Charlottesville Tomorrow
Thursday, May 10, 2012

The Tom Tom Founders Festival held the fourth in a series of weekly place-based innovation talks Wednesday with a panel discussion examining how businesses are incorporating social media and mobile software applications into many facets of their work.

Local experts described how they are growing their businesses in Charlottesville as they help other companies implement their marketing and digital plans.

Listen using player above or download the podcast: Download 20120509-TTFF-IS

“We are a digital marketing company,” said Ryan Derose, founder of VibeThink. “What that really means is a digital strategy and building digital assets, from websites to mobile applications, then we also execute [those strategies].”

VibeThink launched in January and its four staff members already are working on a number of significant projects, including the digital strategy and new website for C-Ville Weekly.

20120509-TomTom1(In photo L to R) Oliver Platts-Mills (Tom Tom), Ryan Derose (VibeThink), Evan Cooper (Red Light Management), Tobias Dengel (WillowTree Apps), and Marijean Jaggers (Jaggers Communications)

Evan Cooper, director of digital strategies with Red Light Management, described how the changing music industry has elevated the importance of online connections.

“I handle the digital strategy for the East Coast side of our company — online fan clubs, online stores, all the social media stuff,” Cooper said. “It’s about figuring out the best strategy for an artist. We have all shapes and sizes and we figure out what the best fit is for those bands.”

“The music space has changed drastically, the big part of that being the move into the digital realm,” Cooper said. “Every touch point has some digital component.”

Continue reading "Social media and mobile web developers share insights on their growing businesses" »

May 08, 2012

New Dominion electrical substation gets approval from city planners

DailyProgressBy Sean Tubbs
Charlottesville Tomorrow
Tuesday, May 8, 2012

A plan by Dominion Virginia Power to increase the reliability of Charlottesville’s electric grid took one step forward Tuesday as the city Planning Commission voiced approval.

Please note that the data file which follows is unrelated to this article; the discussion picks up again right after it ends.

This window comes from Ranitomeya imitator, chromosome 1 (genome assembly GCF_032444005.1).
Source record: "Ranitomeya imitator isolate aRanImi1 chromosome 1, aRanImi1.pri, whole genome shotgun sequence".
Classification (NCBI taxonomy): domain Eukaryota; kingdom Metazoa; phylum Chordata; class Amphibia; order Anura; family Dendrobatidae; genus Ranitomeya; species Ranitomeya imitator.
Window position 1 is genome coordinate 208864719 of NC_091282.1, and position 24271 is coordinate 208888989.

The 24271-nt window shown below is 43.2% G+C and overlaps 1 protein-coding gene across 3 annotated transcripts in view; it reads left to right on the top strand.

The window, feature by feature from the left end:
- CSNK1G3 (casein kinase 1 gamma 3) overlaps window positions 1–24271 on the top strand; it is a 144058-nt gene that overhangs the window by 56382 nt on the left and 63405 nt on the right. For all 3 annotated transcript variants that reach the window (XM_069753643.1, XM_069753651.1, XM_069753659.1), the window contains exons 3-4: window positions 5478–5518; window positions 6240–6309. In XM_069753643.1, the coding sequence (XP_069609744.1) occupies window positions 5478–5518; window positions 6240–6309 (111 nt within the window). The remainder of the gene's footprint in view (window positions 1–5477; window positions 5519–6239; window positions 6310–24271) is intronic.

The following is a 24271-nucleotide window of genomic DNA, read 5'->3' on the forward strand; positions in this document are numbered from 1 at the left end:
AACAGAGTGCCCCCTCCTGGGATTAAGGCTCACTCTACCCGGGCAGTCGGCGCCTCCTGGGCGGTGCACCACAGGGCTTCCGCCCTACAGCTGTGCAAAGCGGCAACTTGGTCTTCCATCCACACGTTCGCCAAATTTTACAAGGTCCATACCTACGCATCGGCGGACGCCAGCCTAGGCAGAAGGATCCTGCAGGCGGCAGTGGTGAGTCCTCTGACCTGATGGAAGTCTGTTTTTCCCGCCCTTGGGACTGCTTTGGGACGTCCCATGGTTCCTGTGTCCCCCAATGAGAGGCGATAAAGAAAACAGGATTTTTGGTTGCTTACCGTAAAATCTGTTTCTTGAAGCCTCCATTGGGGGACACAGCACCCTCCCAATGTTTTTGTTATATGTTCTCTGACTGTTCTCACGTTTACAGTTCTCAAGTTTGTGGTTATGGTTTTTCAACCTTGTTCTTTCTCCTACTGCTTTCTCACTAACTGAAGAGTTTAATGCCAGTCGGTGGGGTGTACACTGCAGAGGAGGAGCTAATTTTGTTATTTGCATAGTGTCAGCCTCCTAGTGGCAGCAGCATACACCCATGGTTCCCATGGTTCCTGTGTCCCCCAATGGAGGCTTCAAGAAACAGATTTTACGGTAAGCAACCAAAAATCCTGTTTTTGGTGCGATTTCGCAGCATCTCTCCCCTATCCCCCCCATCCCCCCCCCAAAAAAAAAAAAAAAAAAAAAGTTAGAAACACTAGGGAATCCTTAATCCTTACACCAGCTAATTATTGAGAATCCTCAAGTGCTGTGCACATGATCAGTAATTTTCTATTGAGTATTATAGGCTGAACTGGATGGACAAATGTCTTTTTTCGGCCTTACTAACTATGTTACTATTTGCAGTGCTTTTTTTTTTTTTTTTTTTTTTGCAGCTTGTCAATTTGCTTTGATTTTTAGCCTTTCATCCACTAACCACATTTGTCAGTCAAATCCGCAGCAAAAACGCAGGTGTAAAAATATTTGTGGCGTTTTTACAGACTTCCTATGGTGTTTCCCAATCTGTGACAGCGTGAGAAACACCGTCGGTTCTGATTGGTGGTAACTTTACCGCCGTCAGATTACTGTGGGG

Design Development LLC was hired to create a model that shows how the substation would fit on the existing site 
Dominion required a special use permit in order to build what is known as a “backbone structure” at the back of its Charlottesville headquarters on Hydraulic Road.
“Electric substation facilities act as a conduit between high voltage lines and [the] lower voltage lines that which serve homes and businesses,” said Jonathon W. Schulitis, a site specialist with Dominion.
“What a substation does is provide an off ramp from the interstate of the electrical transmission system,” Schulitis added. “The substation will take power from that system and break it down to the distribution voltage. The more access you have provides for more [reliability].”
The permit is required because the structure will be 15 feet taller than that the 80 feet currently allowed in highway corridor zoning. However, there are existing utility poles that are already higher than that.
Staff recommended approval of the permit because the station is located along an existing transmission corridor and will increase the reliability of electricity in the area.
“The proposed substation will support the commercial growth the highway corridor is intended to facilitate,” said city planner Michael Smith. “In order for Charlottesville to continue promoting land use policies encouraging dense, urban development, the city must have adequate infrastructure.”

Continue reading "New Dominion electrical substation gets approval from city planners" »

Placemaking: A Blueprint for our Future



Watch the video filmed by Brian Wimer